“Brothers, do not slander one another. Anyone who speaks against his brother or judges him speaks against the law and judges it. When you judge the law, you are not keeping it, but sitting in judgment on it. There is only one Lawgiver and Judge, the one who is able to save and destroy. But who are you to judge your neighbor?” (James 3: 11-12 NIV)
Well said, James, my dear brother. Who do we think we are? Since everyone is a sinner in God's sight, God can only save us if we are merciful towards one another. Jesus said, “I desire mercy, not sacrifice”. The Bible commands us to love one another, and Jesus taught us to “love your neighbor as yourself”. We cannot simultaneously judge others and still be merciful towards them. We can't claim to love others while sitting in judgment of them. Judgment and mercy are exact opposites, they are mutually exclusive of one another. The same goes for slander and love. There is no way to talk badly about your neighbor, friend, co-worker or relative and then profess your love for them. This bring me to the final verses of this lesson.
“Speak and act as those who are going to be judged by the law that gives freedom, because judgment without mercy will be shown to anyone who has not been merciful. Mercy triumphs over judgment!” James 2: 12-13 (NIV)
True judgment gives freedom according to James. Restrictive judgment says to those around us 'I think I'm better than you'. That is not from God. It is man-made and it is derived from excessive pride. Being merciful towards others no matter what they have said or done tends to motivate most people to want to do better. Judging, on the other hand, implies that they can't do any better, so why not just write them off? It's taking the easy way out, and that is never God's way.
There is one more aspect of passing judgment that I think I should mention, and that is the often controversial subject of racism. Hatred, bigotry and intolerance directed towards others are the polar opposites of being merciful. The best way to achieve peace on earth is for everybody to start showing mercy and tolerance towards one another (provided that that mercy and tolerance is not abused by its recipient). The Bible says any time we display racism, intolerance, bigotry and prejudice towards one another, it is the same as hating God who made them all. Who are we to question the handiwork of the Lord? Besides, when we devalue others we ultimately devalue ourselves since God sees everyone as equals. These are simple truths, yet they seem to elude us the majority of the time. Imagine a world without hate or harsh judgment that is filled compassion and mercy for everyone. What a wonderful place to live that would be! The Bible already tells us how. It's just that too few people are putting it into practice.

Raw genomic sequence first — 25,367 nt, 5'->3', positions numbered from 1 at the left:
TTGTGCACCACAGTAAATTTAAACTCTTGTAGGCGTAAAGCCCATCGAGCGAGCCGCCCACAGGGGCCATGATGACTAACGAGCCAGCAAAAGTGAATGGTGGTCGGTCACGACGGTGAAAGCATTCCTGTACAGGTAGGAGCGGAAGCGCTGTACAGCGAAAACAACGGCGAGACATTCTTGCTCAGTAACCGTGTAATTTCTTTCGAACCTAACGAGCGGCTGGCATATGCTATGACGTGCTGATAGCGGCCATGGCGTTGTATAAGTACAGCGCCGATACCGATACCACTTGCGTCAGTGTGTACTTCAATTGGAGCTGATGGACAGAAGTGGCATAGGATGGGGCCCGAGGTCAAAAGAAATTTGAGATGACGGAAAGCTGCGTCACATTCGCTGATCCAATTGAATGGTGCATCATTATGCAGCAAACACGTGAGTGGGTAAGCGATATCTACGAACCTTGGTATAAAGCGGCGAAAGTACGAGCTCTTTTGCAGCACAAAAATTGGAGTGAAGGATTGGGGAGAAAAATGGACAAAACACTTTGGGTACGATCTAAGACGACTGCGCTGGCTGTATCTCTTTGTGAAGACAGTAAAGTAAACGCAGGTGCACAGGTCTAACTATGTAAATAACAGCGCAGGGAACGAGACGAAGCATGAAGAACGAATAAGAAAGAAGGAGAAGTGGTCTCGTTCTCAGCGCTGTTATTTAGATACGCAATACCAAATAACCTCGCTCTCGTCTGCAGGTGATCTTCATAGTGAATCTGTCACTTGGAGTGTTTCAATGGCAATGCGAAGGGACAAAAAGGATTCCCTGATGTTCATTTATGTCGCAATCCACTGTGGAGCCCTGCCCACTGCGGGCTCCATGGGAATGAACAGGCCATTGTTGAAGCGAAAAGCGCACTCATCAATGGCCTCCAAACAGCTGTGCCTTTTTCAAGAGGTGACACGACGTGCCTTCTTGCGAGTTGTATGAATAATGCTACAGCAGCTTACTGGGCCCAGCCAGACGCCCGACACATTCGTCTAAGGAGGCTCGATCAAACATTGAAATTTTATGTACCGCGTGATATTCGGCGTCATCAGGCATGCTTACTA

God has given each of us the responsibility of not being so quick to pass judgment on each other. Instead, we are to be merciful towards each other because “mercy triumphs over judgment”. Ask yourself this question right now. Am I too judgmental? Am I a prejudiced individual? If you are it's time to repent, to turn away from this behavior pattern, and to turn to God, he can provide all the answers you need. If you feel that you may not be strong enough to change, pray to God and ask Him to help you change into a better person. You will be surprised at how willing He will be. Let's practice together to not be judgmental towards one another, and to be merciful instead. It's a better way of life.